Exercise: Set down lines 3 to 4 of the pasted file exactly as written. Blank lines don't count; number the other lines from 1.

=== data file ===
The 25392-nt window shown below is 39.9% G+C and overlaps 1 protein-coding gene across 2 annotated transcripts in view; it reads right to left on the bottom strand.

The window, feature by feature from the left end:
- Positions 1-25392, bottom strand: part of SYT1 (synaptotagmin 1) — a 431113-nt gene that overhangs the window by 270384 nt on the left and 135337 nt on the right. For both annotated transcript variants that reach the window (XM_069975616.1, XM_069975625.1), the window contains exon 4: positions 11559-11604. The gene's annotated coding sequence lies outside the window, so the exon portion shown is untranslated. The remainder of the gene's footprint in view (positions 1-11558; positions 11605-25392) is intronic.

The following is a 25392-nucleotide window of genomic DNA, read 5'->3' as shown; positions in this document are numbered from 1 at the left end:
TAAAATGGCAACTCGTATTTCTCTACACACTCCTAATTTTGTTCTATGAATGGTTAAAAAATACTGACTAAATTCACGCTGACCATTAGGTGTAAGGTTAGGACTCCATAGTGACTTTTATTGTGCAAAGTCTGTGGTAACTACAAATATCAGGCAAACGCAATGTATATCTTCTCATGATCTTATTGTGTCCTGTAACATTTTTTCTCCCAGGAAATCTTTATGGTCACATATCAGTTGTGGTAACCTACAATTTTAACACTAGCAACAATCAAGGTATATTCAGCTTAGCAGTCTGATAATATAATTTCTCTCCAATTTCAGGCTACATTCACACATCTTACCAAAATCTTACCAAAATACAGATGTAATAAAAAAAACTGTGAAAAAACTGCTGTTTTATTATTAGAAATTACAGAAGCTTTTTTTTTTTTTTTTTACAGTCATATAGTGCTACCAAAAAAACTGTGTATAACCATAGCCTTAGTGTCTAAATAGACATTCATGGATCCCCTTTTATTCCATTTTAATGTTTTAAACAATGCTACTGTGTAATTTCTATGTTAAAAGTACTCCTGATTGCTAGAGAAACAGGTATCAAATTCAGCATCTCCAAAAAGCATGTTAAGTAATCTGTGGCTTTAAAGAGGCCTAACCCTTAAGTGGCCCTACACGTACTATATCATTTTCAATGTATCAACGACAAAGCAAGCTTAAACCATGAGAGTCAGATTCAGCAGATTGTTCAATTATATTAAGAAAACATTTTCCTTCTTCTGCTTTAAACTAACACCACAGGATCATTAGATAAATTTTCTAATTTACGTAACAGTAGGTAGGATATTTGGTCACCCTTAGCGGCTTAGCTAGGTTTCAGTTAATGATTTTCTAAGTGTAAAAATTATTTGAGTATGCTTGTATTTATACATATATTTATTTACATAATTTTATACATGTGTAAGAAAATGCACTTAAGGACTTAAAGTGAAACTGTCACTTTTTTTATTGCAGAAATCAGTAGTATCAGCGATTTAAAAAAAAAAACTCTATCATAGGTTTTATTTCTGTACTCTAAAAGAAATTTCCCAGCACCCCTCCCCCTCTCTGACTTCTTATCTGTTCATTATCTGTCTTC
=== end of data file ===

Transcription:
- Positions 1-25392, bottom strand: part of SYT1 (synaptotagmin 1) — a 431113-nt gene that overhangs the window by 270384 nt on the left and 135337 nt on the right. For both annotated transcript variants that reach the window (XM_069975616.1, XM_069975625.1), the window contains exon 4: positions 11559-11604. The gene's annotated coding sequence lies outside the window, so the exon portion shown is untranslated. The remainder of the gene's footprint in view (positions 1-11558; positions 11605-25392) is intronic.

The following is a 25392-nucleotide window of genomic DNA, read 5'->3' as shown; positions in this document are numbered from 1 at the left end: